DALLAS – Jan. 31, 2023 – A study by UT Southwestern researchers has identified three factors that increase the risk that bunion surgery will fail to fix this painful foot condition. The findings, published in The Journal of Foot and Ankle Surgery, provide information that surgeons can use to counsel patients considering this elective procedure.
Dr. Matthew J. Johnson, Assistant Professor of Orthopaedic Surgery, led a recent study on the risks of bunion surgery.
“If we know the factors that lead to nonunion, when the bones don’t fuse successfully, we can educate patients who may have higher risk of an unsuccessful outcome for this operation,” said study leader Matthew J. Johnson, D.P.M., Assistant Professor of Orthopaedic Surgery at UT Southwestern.
Up to one-third of American adults have bunions, a painful bump that forms on the base of the big toe when the long metatarsal bone shifts toward the inside of the foot and the phalanx bones of the big toe angle toward the second toe. The cause of this common chronic deformity has been linked to ill-fitting shoe wear, genetics, and the biomechanics of the foot. Bunions can be extremely painful, Dr. Johnson explained, because they cause the foot’s soft tissue to rub against shoes, making walking difficult. Although there are nonsurgical treatments such as shoes with a wider toe box or padding for the bunion, these rarely relieve pain significantly, necessitating surgery for many patients.
At UT Southwestern and many other U.S. hospitals, bunions can be corrected through a method called the modified Lapidus procedure, in which surgeons straighten and fuse the misaligned bones making up the first tarsometatarsal joint. However, in about 10% of these surgeries, the bones don’t permanently fuse. It’s called a nonunion. When a nonunion results, the patient may experience continued pain and dysfunction, and surgical revision may be needed.
These pre-operative images of a bunion show the painful bump that forms on the base of the big toe when the long metatarsal bone shifts toward the inside of the foot and the phalanx bones of the big toe angle toward the second toe.
To better understand which patients are at risk for nonunion, Dr. Johnson and his colleagues examined the medical records of 222 patients from UTSW and Parkland Health who received a modified Lapidus procedure to correct their bunions. They collected data on a variety of patient characteristics, including age, sex, body mass index, prior bunion surgery, history of tobacco use, any diagnosis of diabetes mellitus or hypothyroidism, and the particulars of their fusion procedure, such as the number of screws or plates used.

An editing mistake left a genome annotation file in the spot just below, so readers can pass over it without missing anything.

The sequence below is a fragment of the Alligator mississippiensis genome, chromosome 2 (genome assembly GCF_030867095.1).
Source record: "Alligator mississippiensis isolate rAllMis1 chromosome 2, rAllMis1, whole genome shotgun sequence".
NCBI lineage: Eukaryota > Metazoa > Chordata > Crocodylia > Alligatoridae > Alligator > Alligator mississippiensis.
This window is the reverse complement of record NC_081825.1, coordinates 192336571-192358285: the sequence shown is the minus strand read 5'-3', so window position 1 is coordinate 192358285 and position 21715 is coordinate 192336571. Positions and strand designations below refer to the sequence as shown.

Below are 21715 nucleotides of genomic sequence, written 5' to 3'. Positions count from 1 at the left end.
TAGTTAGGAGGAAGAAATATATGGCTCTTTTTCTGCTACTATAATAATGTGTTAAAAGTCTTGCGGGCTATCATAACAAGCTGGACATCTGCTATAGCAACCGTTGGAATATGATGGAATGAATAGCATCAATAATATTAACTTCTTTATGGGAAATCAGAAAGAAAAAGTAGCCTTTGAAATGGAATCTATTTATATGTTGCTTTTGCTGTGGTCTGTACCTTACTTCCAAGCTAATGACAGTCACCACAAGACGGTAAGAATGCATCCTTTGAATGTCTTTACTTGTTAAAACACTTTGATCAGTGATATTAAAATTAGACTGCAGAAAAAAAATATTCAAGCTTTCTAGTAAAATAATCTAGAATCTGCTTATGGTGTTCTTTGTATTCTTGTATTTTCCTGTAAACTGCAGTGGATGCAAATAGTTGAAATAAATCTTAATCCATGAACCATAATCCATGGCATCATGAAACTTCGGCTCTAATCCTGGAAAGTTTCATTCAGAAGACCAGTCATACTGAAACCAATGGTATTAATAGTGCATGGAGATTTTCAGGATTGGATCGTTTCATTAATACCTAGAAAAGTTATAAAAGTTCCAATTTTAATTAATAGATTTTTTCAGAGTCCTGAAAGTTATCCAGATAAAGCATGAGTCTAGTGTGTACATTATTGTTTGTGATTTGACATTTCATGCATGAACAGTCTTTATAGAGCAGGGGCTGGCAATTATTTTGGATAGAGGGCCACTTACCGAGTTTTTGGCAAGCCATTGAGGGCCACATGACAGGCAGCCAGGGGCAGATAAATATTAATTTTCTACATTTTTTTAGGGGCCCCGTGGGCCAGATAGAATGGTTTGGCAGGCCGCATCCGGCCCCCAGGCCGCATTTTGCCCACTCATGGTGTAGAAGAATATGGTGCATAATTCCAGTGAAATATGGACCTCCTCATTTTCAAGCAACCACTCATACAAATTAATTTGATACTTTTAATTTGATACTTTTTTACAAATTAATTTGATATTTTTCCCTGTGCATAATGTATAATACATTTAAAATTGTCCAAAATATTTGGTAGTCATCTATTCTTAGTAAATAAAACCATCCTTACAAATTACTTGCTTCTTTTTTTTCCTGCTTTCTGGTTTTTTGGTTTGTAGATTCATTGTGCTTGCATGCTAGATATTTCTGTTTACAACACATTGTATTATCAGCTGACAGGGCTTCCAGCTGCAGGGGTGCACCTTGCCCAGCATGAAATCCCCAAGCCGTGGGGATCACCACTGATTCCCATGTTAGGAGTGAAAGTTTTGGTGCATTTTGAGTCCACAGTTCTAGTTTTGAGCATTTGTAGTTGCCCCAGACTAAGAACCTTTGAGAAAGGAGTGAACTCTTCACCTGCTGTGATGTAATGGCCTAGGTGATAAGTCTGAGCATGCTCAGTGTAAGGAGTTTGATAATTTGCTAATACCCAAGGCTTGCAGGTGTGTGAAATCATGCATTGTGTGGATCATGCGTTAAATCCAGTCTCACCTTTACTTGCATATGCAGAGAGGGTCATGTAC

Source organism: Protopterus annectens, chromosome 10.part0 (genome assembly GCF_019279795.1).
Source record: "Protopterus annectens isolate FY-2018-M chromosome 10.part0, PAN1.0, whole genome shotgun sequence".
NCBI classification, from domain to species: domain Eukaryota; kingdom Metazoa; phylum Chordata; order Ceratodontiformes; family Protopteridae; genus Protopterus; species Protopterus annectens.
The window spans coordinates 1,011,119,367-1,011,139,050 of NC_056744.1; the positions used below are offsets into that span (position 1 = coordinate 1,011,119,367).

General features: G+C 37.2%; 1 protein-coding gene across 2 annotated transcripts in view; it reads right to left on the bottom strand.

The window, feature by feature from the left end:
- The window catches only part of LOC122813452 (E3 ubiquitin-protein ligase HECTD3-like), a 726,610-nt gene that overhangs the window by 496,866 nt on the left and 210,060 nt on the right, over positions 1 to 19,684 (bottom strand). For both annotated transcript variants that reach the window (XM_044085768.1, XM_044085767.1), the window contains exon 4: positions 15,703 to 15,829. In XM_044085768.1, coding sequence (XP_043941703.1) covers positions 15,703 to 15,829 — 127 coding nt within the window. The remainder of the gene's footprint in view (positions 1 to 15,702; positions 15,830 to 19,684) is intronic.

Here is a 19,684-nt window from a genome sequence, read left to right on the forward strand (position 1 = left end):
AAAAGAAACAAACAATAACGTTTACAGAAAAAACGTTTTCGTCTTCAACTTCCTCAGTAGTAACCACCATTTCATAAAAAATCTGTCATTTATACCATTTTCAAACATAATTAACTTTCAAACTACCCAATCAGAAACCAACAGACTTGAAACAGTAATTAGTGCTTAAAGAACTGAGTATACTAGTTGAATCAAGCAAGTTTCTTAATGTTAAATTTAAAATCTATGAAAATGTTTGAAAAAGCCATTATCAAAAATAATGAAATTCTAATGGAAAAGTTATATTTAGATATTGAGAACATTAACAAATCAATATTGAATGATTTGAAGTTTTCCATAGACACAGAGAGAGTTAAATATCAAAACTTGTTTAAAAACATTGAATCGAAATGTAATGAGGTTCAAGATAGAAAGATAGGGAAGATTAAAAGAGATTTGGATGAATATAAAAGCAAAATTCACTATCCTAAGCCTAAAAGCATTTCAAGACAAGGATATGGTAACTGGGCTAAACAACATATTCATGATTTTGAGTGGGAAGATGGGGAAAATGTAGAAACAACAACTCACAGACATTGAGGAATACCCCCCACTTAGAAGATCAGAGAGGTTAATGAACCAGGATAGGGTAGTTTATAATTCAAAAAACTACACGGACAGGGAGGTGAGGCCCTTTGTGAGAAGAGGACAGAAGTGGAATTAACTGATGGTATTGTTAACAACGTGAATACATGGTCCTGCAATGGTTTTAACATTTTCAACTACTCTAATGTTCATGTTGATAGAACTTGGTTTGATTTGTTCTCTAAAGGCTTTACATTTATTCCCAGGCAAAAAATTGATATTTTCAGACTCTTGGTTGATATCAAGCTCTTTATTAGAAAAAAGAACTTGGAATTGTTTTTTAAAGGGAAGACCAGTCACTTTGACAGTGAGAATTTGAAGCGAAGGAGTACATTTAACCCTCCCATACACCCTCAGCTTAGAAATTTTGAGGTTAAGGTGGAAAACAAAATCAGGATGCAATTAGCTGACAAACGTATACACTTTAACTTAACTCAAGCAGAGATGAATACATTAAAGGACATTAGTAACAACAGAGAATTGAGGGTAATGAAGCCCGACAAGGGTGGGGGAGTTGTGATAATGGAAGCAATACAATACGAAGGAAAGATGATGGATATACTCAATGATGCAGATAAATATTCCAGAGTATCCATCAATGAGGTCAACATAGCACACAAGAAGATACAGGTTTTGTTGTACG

Their findings showed that the risk of nonunion significantly increased with prior bunion surgery, higher body mass index, and a bigger preoperative angle of their bunions (a marker of the deformity’s severity). Dr. Johnson said that although previous studies have suggested that smoking could affect bunion surgery success, tobacco use had no significant effect on nonunion risk in their study. The number of screws or plates used also had no bearing on union success.
“Understanding these factors that may hinder achieving optimal results for bunion surgery can help us address them for more successful outcomes in the future,” Dr. Johnson said.
Other UTSW researchers who contributed to this study include Benjamin Wang, Kshitij Manchanda, Trapper Lalli, Dane K. Wukich, George Tye Liu, Katherine Raspovic, Michael VanPelt, and Paul A. Nakonezny.
Dr. Wukich holds the Dr. Charles F. Gregory Distinguished Chair in Orthopaedic Surgery.
About UT Southwestern Medical Center
UT Southwestern, one of the nation’s premier academic medical centers, integrates pioneering biomedical research with exceptional clinical care and education. The institution’s faculty has received six Nobel Prizes, and includes 24 members of the National Academy of Sciences, 18 members of the National Academy of Medicine, and 14 Howard Hughes Medical Institute Investigators. The full-time faculty of more than 2,900 is responsible for groundbreaking medical advances and is committed to translating science-driven research quickly to new clinical treatments. UT Southwestern physicians provide care in more than 80 specialties to more than 100,000 hospitalized patients, more than 360,000 emergency room cases, and oversee nearly 4 million outpatient visits a year.
About Parkland Health
Parkland Health is one of the largest public hospital systems in the country. Premier services at the state-of-the-art Parkland Memorial Hospital include the Level I Rees-Jones Trauma Center, the only burn center in North Texas verified by the American Burn Association for adult and pediatric patients, and a Level III Neonatal Intensive Care Unit. The system also includes two on-campus outpatient clinics – the Ron J. Anderson, MD Clinic and the Moody Outpatient Center, as well as more than 30 community-based clinics and numerous outreach and education programs. By cultivating its diversity, inclusion, and health equity efforts, Parkland enriches the health and wellness of the communities it serves. For more information, visit parklandhealth.org.